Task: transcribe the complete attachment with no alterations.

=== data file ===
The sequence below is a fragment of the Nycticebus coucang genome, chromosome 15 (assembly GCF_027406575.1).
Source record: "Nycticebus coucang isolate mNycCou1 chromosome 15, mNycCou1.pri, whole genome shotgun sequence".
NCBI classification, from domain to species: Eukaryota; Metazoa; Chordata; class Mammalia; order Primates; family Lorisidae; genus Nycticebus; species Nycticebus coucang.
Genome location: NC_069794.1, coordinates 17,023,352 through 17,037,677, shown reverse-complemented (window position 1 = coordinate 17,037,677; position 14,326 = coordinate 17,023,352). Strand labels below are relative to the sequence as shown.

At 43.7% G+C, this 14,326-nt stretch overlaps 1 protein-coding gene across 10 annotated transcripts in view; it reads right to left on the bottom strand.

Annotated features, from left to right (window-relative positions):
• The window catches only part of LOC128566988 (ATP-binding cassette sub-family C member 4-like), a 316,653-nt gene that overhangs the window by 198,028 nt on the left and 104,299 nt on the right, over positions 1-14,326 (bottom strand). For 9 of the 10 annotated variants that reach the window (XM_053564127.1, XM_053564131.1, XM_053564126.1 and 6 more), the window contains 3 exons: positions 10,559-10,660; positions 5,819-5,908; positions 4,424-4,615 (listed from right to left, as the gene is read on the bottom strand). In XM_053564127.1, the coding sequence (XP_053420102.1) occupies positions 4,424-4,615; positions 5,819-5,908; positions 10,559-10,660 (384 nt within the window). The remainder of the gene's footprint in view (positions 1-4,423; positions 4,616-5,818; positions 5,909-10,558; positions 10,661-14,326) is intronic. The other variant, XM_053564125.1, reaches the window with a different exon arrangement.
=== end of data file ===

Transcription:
The sequence below is a fragment of the Nycticebus coucang genome, chromosome 15 (assembly GCF_027406575.1).
Source record: "Nycticebus coucang isolate mNycCou1 chromosome 15, mNycCou1.pri, whole genome shotgun sequence".
NCBI classification, from domain to species: Eukaryota; Metazoa; Chordata; class Mammalia; order Primates; family Lorisidae; genus Nycticebus; species Nycticebus coucang.
Genome location: NC_069794.1, coordinates 17,023,352 through 17,037,677, shown reverse-complemented (window position 1 = coordinate 17,037,677; position 14,326 = coordinate 17,023,352). Strand labels below are relative to the sequence as shown.

At 43.7% G+C, this 14,326-nt stretch overlaps 1 protein-coding gene across 10 annotated transcripts in view; it reads right to left on the bottom strand.

Annotated features, from left to right (window-relative positions):
• The window catches only part of LOC128566988 (ATP-binding cassette sub-family C member 4-like), a 316,653-nt gene that overhangs the window by 198,028 nt on the left and 104,299 nt on the right, over positions 1-14,326 (bottom strand). For 9 of the 10 annotated variants that reach the window (XM_053564127.1, XM_053564131.1, XM_053564126.1 and 6 more), the window contains 3 exons: positions 10,559-10,660; positions 5,819-5,908; positions 4,424-4,615 (listed from right to left, as the gene is read on the bottom strand). In XM_053564127.1, the coding sequence (XP_053420102.1) occupies positions 4,424-4,615; positions 5,819-5,908; positions 10,559-10,660 (384 nt within the window). The remainder of the gene's footprint in view (positions 1-4,423; positions 4,616-5,818; positions 5,909-10,558; positions 10,661-14,326) is intronic. The other variant, XM_053564125.1, reaches the window with a different exon arrangement.